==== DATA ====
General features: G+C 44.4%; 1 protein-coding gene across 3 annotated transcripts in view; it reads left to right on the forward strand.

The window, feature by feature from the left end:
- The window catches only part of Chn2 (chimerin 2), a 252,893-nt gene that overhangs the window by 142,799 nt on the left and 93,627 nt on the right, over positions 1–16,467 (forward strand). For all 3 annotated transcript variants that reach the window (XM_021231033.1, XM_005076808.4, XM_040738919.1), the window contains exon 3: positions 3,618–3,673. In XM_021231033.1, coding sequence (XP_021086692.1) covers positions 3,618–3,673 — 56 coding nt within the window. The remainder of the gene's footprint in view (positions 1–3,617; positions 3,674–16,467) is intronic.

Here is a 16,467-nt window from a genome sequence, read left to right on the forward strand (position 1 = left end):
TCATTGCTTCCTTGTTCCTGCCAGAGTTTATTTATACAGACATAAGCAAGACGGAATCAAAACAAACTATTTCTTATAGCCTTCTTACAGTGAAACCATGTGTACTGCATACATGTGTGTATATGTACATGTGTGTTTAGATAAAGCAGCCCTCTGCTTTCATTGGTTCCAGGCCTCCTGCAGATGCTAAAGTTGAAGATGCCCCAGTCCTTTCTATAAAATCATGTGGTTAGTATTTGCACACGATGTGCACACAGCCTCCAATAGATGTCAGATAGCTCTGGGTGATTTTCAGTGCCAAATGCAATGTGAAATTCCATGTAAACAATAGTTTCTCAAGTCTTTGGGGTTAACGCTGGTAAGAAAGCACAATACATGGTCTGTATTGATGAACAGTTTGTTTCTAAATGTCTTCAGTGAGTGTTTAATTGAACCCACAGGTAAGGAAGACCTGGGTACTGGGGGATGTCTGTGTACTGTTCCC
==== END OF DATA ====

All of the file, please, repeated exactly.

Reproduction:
General features: G+C 44.4%; 1 protein-coding gene across 3 annotated transcripts in view; it reads left to right on the forward strand.

The window, feature by feature from the left end:
- The window catches only part of Chn2 (chimerin 2), a 252,893-nt gene that overhangs the window by 142,799 nt on the left and 93,627 nt on the right, over positions 1–16,467 (forward strand). For all 3 annotated transcript variants that reach the window (XM_021231033.1, XM_005076808.4, XM_040738919.1), the window contains exon 3: positions 3,618–3,673. In XM_021231033.1, coding sequence (XP_021086692.1) covers positions 3,618–3,673 — 56 coding nt within the window. The remainder of the gene's footprint in view (positions 1–3,617; positions 3,674–16,467) is intronic.

Here is a 16,467-nt window from a genome sequence, read left to right on the forward strand (position 1 = left end):
TCATTGCTTCCTTGTTCCTGCCAGAGTTTATTTATACAGACATAAGCAAGACGGAATCAAAACAAACTATTTCTTATAGCCTTCTTACAGTGAAACCATGTGTACTGCATACATGTGTGTATATGTACATGTGTGTTTAGATAAAGCAGCCCTCTGCTTTCATTGGTTCCAGGCCTCCTGCAGATGCTAAAGTTGAAGATGCCCCAGTCCTTTCTATAAAATCATGTGGTTAGTATTTGCACACGATGTGCACACAGCCTCCAATAGATGTCAGATAGCTCTGGGTGATTTTCAGTGCCAAATGCAATGTGAAATTCCATGTAAACAATAGTTTCTCAAGTCTTTGGGGTTAACGCTGGTAAGAAAGCACAATACATGGTCTGTATTGATGAACAGTTTGTTTCTAAATGTCTTCAGTGAGTGTTTAATTGAACCCACAGGTAAGGAAGACCTGGGTACTGGGGGATGTCTGTGTACTGTTCCC